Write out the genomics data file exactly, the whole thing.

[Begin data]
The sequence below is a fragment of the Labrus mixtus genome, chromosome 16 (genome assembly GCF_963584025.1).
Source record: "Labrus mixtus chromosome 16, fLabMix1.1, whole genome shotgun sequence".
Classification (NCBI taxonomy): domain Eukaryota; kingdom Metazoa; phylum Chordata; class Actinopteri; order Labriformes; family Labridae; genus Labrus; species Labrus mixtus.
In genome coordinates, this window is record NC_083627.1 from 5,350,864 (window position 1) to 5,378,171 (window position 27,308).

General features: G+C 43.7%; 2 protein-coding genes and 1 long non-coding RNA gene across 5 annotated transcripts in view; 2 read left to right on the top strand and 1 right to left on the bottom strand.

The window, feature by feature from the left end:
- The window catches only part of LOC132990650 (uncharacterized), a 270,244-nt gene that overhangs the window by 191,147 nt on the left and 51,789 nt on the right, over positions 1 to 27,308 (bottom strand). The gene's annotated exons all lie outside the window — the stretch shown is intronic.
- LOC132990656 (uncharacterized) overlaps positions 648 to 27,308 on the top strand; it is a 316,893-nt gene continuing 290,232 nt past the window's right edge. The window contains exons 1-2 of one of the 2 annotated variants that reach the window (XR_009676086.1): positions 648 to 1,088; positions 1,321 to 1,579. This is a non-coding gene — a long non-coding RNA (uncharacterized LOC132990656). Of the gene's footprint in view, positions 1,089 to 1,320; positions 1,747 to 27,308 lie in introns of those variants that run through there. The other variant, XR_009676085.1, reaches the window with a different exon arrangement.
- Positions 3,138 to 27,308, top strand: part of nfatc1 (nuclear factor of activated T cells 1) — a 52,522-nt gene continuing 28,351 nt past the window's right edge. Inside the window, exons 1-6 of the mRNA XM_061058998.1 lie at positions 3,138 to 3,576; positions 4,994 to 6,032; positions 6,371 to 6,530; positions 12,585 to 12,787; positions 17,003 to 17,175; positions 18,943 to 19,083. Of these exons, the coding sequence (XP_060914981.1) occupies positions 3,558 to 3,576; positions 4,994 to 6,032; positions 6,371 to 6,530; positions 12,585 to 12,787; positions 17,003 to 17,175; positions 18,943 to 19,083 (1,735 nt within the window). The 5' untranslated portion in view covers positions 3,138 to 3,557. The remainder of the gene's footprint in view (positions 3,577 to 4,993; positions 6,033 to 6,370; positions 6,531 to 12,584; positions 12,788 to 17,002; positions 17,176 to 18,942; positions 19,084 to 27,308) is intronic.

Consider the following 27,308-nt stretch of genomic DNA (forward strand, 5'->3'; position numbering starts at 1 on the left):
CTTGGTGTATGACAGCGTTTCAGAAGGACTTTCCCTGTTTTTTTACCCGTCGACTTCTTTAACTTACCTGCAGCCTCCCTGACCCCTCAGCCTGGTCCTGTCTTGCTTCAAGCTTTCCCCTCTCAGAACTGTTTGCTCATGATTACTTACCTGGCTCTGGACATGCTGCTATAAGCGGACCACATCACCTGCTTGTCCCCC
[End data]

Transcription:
The sequence below is a fragment of the Labrus mixtus genome, chromosome 16 (genome assembly GCF_963584025.1).
Source record: "Labrus mixtus chromosome 16, fLabMix1.1, whole genome shotgun sequence".
Classification (NCBI taxonomy): domain Eukaryota; kingdom Metazoa; phylum Chordata; class Actinopteri; order Labriformes; family Labridae; genus Labrus; species Labrus mixtus.
In genome coordinates, this window is record NC_083627.1 from 5,350,864 (window position 1) to 5,378,171 (window position 27,308).

General features: G+C 43.7%; 2 protein-coding genes and 1 long non-coding RNA gene across 5 annotated transcripts in view; 2 read left to right on the top strand and 1 right to left on the bottom strand.

The window, feature by feature from the left end:
- The window catches only part of LOC132990650 (uncharacterized), a 270,244-nt gene that overhangs the window by 191,147 nt on the left and 51,789 nt on the right, over positions 1 to 27,308 (bottom strand). The gene's annotated exons all lie outside the window — the stretch shown is intronic.
- LOC132990656 (uncharacterized) overlaps positions 648 to 27,308 on the top strand; it is a 316,893-nt gene continuing 290,232 nt past the window's right edge. The window contains exons 1-2 of one of the 2 annotated variants that reach the window (XR_009676086.1): positions 648 to 1,088; positions 1,321 to 1,579. This is a non-coding gene — a long non-coding RNA (uncharacterized LOC132990656). Of the gene's footprint in view, positions 1,089 to 1,320; positions 1,747 to 27,308 lie in introns of those variants that run through there. The other variant, XR_009676085.1, reaches the window with a different exon arrangement.
- Positions 3,138 to 27,308, top strand: part of nfatc1 (nuclear factor of activated T cells 1) — a 52,522-nt gene continuing 28,351 nt past the window's right edge. Inside the window, exons 1-6 of the mRNA XM_061058998.1 lie at positions 3,138 to 3,576; positions 4,994 to 6,032; positions 6,371 to 6,530; positions 12,585 to 12,787; positions 17,003 to 17,175; positions 18,943 to 19,083. Of these exons, the coding sequence (XP_060914981.1) occupies positions 3,558 to 3,576; positions 4,994 to 6,032; positions 6,371 to 6,530; positions 12,585 to 12,787; positions 17,003 to 17,175; positions 18,943 to 19,083 (1,735 nt within the window). The 5' untranslated portion in view covers positions 3,138 to 3,557. The remainder of the gene's footprint in view (positions 3,577 to 4,993; positions 6,033 to 6,370; positions 6,531 to 12,584; positions 12,788 to 17,002; positions 17,176 to 18,942; positions 19,084 to 27,308) is intronic.

Consider the following 27,308-nt stretch of genomic DNA (forward strand, 5'->3'; position numbering starts at 1 on the left):
CTTGGTGTATGACAGCGTTTCAGAAGGACTTTCCCTGTTTTTTTACCCGTCGACTTCTTTAACTTACCTGCAGCCTCCCTGACCCCTCAGCCTGGTCCTGTCTTGCTTCAAGCTTTCCCCTCTCAGAACTGTTTGCTCATGATTACTTACCTGGCTCTGGACATGCTGCTATAAGCGGACCACATCACCTGCTTGTCCCCC